Germany was in a bad state when Hitler took power. The effects of the depression took a great toll on the German people - Hitler blamed the Jews for such problems and promised the Germans to return their nation to its previous glory. Some bought into this - considering the problems were great - and saw as Hitler improved their lives. I'm not saying it was right, but considering the conditions, the Germans were willing to believe almost anything that would solve their problems. So, yes, some of them, agreed with Hitler and were anti-Semitic.
Others were scared. They were neighbors with the Jews, and quite friendly with them. They knew quite well that the Jews had nothing to do with Germany's economic crisis. But once Hitler gained power, he SLOWLY started taking away the Jews' liberties. It was small things at first - turn in your radios, your bicycles, follow curfew. Then it got worse - wear the Star of David on your coats at all times. And then the bloodshed begin. Kristallnacht took place in 1937 - and things deteriorated after that. While some Germans took the risk of hiding Jews, helping them escape, and doing other things to undermine the Nazis, some were scared for their own lives. (As selfish as it is, and as much as we may condemn them today, you have to understand their position. Seeing such things happen and wanting to save yourself and your family was human nature.) Therefore, there were some Germans that had to turn away from the Nazi's actions.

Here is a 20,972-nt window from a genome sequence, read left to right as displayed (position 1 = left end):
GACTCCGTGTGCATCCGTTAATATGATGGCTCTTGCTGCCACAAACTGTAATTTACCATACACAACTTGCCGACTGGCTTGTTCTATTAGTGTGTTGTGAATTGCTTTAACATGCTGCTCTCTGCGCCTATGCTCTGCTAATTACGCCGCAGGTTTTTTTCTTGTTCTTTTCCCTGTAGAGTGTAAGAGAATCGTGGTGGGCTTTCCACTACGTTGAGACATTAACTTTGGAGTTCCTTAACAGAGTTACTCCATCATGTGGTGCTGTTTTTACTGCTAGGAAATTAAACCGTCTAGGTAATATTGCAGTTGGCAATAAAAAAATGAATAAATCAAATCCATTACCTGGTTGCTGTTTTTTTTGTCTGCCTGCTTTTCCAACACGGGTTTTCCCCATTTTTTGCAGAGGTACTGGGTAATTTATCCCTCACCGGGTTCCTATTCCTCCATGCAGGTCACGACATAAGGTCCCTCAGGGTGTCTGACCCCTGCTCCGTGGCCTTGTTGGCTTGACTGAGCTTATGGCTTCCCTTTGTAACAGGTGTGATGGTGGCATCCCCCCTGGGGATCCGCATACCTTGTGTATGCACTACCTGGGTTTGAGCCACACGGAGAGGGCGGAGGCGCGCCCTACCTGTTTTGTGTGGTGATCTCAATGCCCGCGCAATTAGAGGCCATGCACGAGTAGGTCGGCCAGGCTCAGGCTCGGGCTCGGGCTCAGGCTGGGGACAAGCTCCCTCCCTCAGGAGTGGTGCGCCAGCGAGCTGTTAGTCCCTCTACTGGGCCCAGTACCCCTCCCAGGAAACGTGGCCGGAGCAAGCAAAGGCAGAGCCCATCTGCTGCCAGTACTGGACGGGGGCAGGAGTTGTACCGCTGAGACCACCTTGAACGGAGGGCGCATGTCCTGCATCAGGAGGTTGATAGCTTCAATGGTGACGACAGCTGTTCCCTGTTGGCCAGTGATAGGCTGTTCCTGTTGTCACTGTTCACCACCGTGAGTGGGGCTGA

Indifference. There were a number of bystanders who watched as the Nazis hauled away Jews, homosexuals, Gypsies, Jehovah's witnesses, physically/mentally handicapped, etc. These people are very different from those described in #2 - while some truly felt remorse for their Jewish brothers and sisters, these bystanders were self-serving people who could care less about what happened to the Jews. They may or may not have shared Hitler's beliefs, but they certainly did little to stop it. There's a poem by Martin Niemoller called "First they came." (It's very short, but it gives you an idea of one of these perspectives. You definitely should look it up.)
Anyways most of the German people (citizens / civilians) did not directly do Hitler's dirty work [they were NOT Nazi soldiers working at camps]. But many believed in his doctrines or were forced to believe (in order to protect their families). You have to know that not all Germans were cruel and brutal Nazis. Some really wanted to help and either did resist or their efforts were hampered by obligations. (In that time, just because you believed the Nazis were doing bad work didn't mean that you just stood up to them - you had to think about your family, etc.) But then again, keep in mind, there were people who knew the Nazis were doing bad stuff and chose to turn their eyes and completely ignore the injustice. Therefore, Germany was not just one group of people - but a nation with many different perspectives. Hope that helps, good luck!